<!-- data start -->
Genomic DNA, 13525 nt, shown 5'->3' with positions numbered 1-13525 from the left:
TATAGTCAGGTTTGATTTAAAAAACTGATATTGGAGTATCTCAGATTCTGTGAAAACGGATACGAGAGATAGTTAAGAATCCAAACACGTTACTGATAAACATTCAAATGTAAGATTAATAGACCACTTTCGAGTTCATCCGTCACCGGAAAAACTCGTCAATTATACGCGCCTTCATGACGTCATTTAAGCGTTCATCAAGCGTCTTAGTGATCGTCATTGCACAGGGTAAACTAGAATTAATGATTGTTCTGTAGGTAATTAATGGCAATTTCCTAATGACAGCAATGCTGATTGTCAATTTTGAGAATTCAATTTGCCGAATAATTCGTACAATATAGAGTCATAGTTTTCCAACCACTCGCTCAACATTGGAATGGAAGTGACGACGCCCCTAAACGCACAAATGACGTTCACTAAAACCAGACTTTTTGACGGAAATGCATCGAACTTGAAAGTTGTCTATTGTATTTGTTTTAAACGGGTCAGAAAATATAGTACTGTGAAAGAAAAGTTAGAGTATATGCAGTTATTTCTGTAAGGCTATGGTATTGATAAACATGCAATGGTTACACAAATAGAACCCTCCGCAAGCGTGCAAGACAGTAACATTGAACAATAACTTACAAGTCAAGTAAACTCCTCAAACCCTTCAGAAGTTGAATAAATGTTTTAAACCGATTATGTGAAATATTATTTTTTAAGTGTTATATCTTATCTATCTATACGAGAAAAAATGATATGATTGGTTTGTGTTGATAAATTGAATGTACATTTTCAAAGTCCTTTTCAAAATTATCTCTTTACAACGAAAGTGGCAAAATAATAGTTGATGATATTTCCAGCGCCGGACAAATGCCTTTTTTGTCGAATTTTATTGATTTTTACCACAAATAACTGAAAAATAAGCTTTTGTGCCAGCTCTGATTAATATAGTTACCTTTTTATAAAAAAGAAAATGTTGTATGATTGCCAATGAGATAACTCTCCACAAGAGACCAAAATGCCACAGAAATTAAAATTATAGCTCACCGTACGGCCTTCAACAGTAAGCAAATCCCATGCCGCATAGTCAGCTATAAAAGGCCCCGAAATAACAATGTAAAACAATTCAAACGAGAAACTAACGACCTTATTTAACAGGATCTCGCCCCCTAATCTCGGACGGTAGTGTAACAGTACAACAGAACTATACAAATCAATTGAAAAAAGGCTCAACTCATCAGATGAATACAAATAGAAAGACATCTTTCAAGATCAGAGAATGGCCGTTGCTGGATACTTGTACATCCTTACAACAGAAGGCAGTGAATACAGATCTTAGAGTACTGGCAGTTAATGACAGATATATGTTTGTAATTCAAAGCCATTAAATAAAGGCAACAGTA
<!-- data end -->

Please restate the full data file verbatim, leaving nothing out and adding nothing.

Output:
Genomic DNA, 13525 nt, shown 5'->3' with positions numbered 1-13525 from the left:
TATAGTCAGGTTTGATTTAAAAAACTGATATTGGAGTATCTCAGATTCTGTGAAAACGGATACGAGAGATAGTTAAGAATCCAAACACGTTACTGATAAACATTCAAATGTAAGATTAATAGACCACTTTCGAGTTCATCCGTCACCGGAAAAACTCGTCAATTATACGCGCCTTCATGACGTCATTTAAGCGTTCATCAAGCGTCTTAGTGATCGTCATTGCACAGGGTAAACTAGAATTAATGATTGTTCTGTAGGTAATTAATGGCAATTTCCTAATGACAGCAATGCTGATTGTCAATTTTGAGAATTCAATTTGCCGAATAATTCGTACAATATAGAGTCATAGTTTTCCAACCACTCGCTCAACATTGGAATGGAAGTGACGACGCCCCTAAACGCACAAATGACGTTCACTAAAACCAGACTTTTTGACGGAAATGCATCGAACTTGAAAGTTGTCTATTGTATTTGTTTTAAACGGGTCAGAAAATATAGTACTGTGAAAGAAAAGTTAGAGTATATGCAGTTATTTCTGTAAGGCTATGGTATTGATAAACATGCAATGGTTACACAAATAGAACCCTCCGCAAGCGTGCAAGACAGTAACATTGAACAATAACTTACAAGTCAAGTAAACTCCTCAAACCCTTCAGAAGTTGAATAAATGTTTTAAACCGATTATGTGAAATATTATTTTTTAAGTGTTATATCTTATCTATCTATACGAGAAAAAATGATATGATTGGTTTGTGTTGATAAATTGAATGTACATTTTCAAAGTCCTTTTCAAAATTATCTCTTTACAACGAAAGTGGCAAAATAATAGTTGATGATATTTCCAGCGCCGGACAAATGCCTTTTTTGTCGAATTTTATTGATTTTTACCACAAATAACTGAAAAATAAGCTTTTGTGCCAGCTCTGATTAATATAGTTACCTTTTTATAAAAAAGAAAATGTTGTATGATTGCCAATGAGATAACTCTCCACAAGAGACCAAAATGCCACAGAAATTAAAATTATAGCTCACCGTACGGCCTTCAACAGTAAGCAAATCCCATGCCGCATAGTCAGCTATAAAAGGCCCCGAAATAACAATGTAAAACAATTCAAACGAGAAACTAACGACCTTATTTAACAGGATCTCGCCCCCTAATCTCGGACGGTAGTGTAACAGTACAACAGAACTATACAAATCAATTGAAAAAAGGCTCAACTCATCAGATGAATACAAATAGAAAGACATCTTTCAAGATCAGAGAATGGCCGTTGCTGGATACTTGTACATCCTTACAACAGAAGGCAGTGAATACAGATCTTAGAGTACTGGCAGTTAATGACAGATATATGTTTGTAATTCAAAGCCATTAAATAAAGGCAACAGTA